6     I am satisfied that this case is one which would benefit from the discipline of an action (as opposed to an application). In conjunction with the streamlining we are able to achieve through the Commercial List procedures and self-discipline of counsel, I am confident that this will secure the most just expeditious and least expensive determination of this proceeding on its merits. See Sparling et al. v. Royal Trustco Ltd. et al. (1984), 45 O.R. (2d) 484 (C.A.) at p. 494. I agree with Adams J. and his observation that paragraph 18 of Levy - Russell Ltd. v. Shieldings Inc., [1995] O.J. No. 531 that:


                 Procedure must therefore be tailored to the nature of the litigation.

7     I would assume that counsel for the applicant will appropriately address the aspect of proper pleadings and thus there may not be the necessity of a cleansing motion. However, if the matter were to have continued as an application there would be the difficulty in doing this for the reasons set out in Zavitz Technology Inc. v. 146732 Canada Inc. (1991), 49 C.P.C. (2d) 26 (Ont. Gen. Div.) with the unfortunate result of a respondent who did not fit into the "some or all" category of having to respond to allegations inappropriately made against him.

8     I do not think it necessary in these circumstances to wait for responding material when the difficulty is so obvious on the applicant's material and it is axiomatic that the respondents will be vigorously defending this suit. I think it appropriate to take a realistic attitude - a pragmatic one - to this litigation.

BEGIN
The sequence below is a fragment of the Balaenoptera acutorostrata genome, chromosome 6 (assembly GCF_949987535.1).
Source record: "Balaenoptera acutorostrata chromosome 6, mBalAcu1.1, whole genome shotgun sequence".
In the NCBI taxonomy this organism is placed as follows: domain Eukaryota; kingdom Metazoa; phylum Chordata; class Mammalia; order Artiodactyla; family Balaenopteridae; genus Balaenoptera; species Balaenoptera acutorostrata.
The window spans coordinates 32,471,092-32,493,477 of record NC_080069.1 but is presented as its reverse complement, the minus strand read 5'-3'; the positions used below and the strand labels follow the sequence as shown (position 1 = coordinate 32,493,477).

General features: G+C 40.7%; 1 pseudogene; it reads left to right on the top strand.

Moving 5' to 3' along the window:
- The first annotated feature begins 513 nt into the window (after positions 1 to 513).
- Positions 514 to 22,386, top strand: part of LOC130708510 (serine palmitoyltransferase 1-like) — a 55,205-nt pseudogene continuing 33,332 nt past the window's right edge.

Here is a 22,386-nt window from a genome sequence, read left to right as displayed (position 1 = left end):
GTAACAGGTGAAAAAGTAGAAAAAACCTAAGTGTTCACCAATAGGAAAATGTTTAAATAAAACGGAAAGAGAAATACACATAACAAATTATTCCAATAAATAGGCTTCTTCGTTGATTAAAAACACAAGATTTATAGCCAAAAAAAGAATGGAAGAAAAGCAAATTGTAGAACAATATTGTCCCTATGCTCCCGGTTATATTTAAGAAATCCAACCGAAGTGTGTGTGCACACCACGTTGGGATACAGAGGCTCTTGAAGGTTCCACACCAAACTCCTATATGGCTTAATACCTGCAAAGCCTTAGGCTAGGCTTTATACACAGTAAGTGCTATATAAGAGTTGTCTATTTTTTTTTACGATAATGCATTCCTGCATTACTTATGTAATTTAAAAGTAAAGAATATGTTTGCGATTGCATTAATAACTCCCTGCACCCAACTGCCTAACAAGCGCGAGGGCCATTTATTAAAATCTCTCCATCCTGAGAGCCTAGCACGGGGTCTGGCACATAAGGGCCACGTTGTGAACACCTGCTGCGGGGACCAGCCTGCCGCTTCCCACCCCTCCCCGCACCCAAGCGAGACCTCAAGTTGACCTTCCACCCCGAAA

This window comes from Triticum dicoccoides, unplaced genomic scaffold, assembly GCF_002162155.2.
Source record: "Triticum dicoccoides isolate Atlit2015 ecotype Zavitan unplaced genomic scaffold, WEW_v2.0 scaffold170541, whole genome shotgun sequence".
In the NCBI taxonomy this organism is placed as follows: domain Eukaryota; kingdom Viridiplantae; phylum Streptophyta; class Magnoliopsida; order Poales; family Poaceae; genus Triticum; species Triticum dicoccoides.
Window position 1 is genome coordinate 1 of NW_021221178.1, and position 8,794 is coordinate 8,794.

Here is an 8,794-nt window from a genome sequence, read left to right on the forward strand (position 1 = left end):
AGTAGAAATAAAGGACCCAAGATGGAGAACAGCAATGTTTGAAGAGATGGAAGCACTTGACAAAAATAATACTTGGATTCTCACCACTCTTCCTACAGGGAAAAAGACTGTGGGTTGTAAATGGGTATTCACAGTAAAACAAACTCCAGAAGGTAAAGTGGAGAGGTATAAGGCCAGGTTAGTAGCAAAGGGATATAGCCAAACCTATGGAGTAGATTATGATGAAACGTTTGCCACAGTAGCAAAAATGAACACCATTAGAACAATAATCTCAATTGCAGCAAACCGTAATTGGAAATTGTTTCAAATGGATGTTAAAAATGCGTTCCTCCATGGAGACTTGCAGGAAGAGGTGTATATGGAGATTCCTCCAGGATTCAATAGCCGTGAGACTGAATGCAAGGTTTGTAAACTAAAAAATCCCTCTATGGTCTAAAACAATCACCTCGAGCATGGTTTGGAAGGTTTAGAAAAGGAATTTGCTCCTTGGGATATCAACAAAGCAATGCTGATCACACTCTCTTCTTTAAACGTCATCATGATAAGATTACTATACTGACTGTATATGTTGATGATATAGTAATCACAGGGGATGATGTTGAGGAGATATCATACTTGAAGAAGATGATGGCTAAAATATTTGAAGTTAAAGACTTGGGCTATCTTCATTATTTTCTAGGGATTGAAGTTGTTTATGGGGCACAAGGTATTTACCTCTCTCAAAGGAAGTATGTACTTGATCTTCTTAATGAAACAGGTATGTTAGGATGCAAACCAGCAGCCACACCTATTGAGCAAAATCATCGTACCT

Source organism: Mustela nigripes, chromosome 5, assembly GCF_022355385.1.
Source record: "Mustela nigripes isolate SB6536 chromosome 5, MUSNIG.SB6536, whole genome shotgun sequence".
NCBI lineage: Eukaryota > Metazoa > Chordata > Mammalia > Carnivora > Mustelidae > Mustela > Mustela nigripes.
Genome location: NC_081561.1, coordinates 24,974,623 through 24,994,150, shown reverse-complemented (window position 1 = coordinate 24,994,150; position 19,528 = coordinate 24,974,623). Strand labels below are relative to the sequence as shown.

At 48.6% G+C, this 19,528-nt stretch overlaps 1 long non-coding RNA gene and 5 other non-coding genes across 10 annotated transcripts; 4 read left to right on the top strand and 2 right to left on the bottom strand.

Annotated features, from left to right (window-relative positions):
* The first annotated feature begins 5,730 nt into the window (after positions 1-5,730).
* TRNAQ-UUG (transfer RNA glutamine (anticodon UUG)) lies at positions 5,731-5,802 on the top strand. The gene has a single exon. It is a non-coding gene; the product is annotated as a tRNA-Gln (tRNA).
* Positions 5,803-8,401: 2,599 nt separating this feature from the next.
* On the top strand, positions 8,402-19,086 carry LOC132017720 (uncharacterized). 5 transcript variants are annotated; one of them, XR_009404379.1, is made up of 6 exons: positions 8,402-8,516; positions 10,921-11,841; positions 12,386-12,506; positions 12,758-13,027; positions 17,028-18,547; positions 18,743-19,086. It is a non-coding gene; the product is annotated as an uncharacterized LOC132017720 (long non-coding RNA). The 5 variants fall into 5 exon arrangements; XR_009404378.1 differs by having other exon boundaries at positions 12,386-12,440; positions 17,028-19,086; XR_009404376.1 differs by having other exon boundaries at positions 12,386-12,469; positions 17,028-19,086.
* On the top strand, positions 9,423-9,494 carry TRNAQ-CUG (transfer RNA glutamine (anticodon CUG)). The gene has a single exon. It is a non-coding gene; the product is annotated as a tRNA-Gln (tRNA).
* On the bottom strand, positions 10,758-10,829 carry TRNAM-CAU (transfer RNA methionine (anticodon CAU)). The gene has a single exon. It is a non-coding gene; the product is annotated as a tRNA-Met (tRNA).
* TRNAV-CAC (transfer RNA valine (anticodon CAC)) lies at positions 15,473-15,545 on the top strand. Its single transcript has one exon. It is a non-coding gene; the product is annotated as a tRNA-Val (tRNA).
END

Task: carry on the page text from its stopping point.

9     I do not see that this motion by the respondents is a delaying tactic nor one designed to run up costs. The applicant took over one and a half years to surface with this application. Secondly there were informal discussions some 3 months ago about sharpening these proceedings.

10     It would seem to me that the applicant might well consider pruning his material. Some gardeners find that they have a more bountiful harvest in the long run by appropriate pruning early on in the season.

11     In closing it would seem that where there are allegations of serious misrepresentation (if not worse) at the heart of the case, then the credibility would be of crucial importance. The determination of credibility is best handled in the trial process.

12     Therefore the application is stayed and this matter should proceed by way of action. The applicant is to forthwith pay the respondents a total of $11,500 jointly with the respondents divulging the same up.